- More cases means more hospitalisations: WHO
- Many European countries are witnessing a decline in cases: WHO
- The virus will continue to evolve: Expert
United Nations/Geneva: The Delta variant of COVID-19, identified in at least 85 countries, is the “most transmissible” of the variants identified so far and is spreading rapidly among unvaccinated populations, WHO chief Tedros Adhanom Ghebreyesus has warned. “I know that globally there is currently a lot of concern about the Delta variant, and the WHO is concerned about it too,” Director-General Ghebreyesus said at a WHO press briefing on Friday. The Delta variant was first identified in India. “Delta is the most transmissible of the variants identified so far, has been identified in at least 85 countries, and is spreading rapidly among unvaccinated populations,” he said in Geneva.
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He noted with concern that as some countries ease public health and social measures, “we are starting to see increases in transmission around the world.
More cases means more hospitalisations, further stretching health workers and health systems, which increases the risk of death, he said.
While pointing out that new COVID-19 variants are expected and will continue to be reported, “that’s what viruses do, they evolve – but we can prevent the emergence of variants by preventing transmission.” In a strong warning, Dr Maria Van Kerkhove, COVID-19 Technical Lead at the WHO said the Delta variant is a “dangerous” virus and is more transmissible than the Alpha variant, which was itself extremely transmissible across Europe and any country that it entered.
“The Delta variant is even more transmissible,” she said, adding that the WHO is seeing trajectories of incidents that are almost “vertical” in a number of countries around the world.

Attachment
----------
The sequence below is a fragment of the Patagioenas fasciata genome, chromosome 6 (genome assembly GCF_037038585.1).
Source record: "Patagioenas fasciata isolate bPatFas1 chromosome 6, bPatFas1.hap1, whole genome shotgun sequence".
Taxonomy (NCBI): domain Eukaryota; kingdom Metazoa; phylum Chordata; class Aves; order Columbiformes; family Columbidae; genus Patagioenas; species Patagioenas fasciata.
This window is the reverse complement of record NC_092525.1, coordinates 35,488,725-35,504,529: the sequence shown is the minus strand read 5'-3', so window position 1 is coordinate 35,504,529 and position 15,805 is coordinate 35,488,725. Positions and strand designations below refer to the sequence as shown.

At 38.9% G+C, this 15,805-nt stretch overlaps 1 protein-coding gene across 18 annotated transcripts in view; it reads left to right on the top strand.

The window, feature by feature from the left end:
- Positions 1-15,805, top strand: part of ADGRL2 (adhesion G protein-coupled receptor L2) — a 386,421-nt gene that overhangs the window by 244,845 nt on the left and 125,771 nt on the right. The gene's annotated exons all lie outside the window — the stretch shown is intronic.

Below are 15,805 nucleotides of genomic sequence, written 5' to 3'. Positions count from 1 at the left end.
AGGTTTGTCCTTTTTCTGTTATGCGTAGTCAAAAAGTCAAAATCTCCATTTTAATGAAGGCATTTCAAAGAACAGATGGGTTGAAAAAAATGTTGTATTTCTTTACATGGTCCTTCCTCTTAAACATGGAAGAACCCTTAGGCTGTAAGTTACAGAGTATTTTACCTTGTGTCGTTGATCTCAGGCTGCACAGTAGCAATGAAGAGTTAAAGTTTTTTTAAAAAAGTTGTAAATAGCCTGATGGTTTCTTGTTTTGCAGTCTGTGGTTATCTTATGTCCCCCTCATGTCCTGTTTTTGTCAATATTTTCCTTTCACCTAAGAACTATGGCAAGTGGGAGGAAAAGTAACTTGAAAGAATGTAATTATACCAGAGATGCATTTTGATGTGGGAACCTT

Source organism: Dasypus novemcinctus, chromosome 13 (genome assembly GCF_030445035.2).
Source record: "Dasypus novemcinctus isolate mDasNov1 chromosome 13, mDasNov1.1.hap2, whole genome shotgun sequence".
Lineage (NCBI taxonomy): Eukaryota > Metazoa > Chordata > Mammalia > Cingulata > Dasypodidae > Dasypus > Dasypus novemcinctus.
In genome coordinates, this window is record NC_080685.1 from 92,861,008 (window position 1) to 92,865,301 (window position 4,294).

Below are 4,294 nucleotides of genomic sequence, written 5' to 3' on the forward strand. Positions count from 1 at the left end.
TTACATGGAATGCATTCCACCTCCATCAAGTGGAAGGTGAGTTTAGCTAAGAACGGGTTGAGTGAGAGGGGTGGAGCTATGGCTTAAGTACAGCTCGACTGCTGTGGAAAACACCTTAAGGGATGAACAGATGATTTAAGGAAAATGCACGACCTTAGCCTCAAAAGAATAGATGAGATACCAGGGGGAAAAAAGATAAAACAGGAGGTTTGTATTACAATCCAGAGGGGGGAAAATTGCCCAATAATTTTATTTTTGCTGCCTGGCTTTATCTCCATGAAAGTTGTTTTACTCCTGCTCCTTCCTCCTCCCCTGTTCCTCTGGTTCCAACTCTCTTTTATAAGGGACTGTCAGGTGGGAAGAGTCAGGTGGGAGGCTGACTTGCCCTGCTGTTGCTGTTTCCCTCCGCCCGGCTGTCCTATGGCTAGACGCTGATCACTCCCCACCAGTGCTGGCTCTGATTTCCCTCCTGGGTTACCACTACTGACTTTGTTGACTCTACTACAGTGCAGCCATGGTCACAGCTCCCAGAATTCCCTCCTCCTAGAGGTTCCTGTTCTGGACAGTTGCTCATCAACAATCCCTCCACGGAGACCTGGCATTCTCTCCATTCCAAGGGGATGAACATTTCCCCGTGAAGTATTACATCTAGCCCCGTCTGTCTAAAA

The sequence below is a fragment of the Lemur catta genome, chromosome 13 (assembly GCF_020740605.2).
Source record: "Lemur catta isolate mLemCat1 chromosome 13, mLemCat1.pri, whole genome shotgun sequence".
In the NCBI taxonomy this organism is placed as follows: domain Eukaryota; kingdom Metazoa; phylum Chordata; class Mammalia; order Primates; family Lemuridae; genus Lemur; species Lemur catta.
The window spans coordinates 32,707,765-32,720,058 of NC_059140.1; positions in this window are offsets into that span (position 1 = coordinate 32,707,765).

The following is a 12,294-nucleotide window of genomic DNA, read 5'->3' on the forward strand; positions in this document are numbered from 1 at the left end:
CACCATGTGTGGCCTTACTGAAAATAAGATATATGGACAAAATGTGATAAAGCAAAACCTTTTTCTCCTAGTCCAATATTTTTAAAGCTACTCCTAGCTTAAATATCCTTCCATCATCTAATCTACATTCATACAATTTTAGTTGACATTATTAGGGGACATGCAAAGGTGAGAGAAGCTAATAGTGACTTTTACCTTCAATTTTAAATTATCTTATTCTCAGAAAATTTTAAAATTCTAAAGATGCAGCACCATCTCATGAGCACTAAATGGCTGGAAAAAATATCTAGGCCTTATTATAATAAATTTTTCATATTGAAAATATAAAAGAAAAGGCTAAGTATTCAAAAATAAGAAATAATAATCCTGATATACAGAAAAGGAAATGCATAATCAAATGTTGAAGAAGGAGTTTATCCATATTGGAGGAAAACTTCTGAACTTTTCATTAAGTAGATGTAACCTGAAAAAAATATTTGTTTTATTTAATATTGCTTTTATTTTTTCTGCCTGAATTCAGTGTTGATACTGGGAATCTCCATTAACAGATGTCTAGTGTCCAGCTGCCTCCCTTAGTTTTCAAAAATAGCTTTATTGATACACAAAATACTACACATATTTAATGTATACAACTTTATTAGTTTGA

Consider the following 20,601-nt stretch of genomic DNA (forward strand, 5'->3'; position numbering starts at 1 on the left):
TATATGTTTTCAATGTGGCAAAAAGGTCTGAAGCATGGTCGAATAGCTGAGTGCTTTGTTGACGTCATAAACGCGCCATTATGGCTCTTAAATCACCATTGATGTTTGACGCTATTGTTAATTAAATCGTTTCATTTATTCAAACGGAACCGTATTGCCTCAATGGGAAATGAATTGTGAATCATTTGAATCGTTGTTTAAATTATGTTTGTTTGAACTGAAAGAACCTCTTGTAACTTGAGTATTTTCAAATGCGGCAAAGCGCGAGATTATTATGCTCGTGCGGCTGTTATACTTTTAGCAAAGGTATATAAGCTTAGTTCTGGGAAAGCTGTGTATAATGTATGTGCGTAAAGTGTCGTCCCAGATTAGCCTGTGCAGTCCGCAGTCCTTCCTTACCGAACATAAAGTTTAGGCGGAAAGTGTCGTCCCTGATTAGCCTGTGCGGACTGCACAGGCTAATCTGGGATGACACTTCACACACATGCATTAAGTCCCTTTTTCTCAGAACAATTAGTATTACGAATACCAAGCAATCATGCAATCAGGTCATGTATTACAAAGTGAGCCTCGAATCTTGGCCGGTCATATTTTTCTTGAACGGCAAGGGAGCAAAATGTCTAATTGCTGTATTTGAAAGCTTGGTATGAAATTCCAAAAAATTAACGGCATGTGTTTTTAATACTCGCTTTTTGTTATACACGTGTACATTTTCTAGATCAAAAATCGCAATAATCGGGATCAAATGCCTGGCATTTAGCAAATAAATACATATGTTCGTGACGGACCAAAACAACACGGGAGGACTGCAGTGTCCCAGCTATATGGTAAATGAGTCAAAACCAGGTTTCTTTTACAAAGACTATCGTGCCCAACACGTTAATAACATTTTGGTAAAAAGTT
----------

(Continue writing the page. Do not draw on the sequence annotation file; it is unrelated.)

Many European countries are witnessing a decline in cases but there are a lot of events happening across the region, including large sporting or religious events “or even backyard barbecues.”
All of these actions have consequences and the Delta variant is spreading readily among people who are unvaccinated, Ms Kerkhove said.
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While some countries have high percentages of people who are vaccinated, yet the entire population of those nations is not yet vaccinated and many people have not received their second dose or the full course of dose of the COVID-19 vaccines, she said. Kerkhove underlined that COVID-19 vaccines are “incredibly effective” at preventing severe disease and death, including against the Delta variant.
The virus will continue to evolve. And right now our public health and social measures work, our vaccines work, the diagnostics work and the therapeutics work.
“But there may be a time where this virus evolves and these countermeasures don’t. So we need some kind of movement to pull ourselves together to drive transmission down and keep it down,” she said.
Ms Kerkhove warned that events that are large scale and see huge crowds “will have consequences. We are already starting to see some consequences of these events with increasing transmission again. The Delta variant will make that epidemic curve exponential,” she warned. She urged people to keep themselves safe and make decisions individually about what they need to do every day.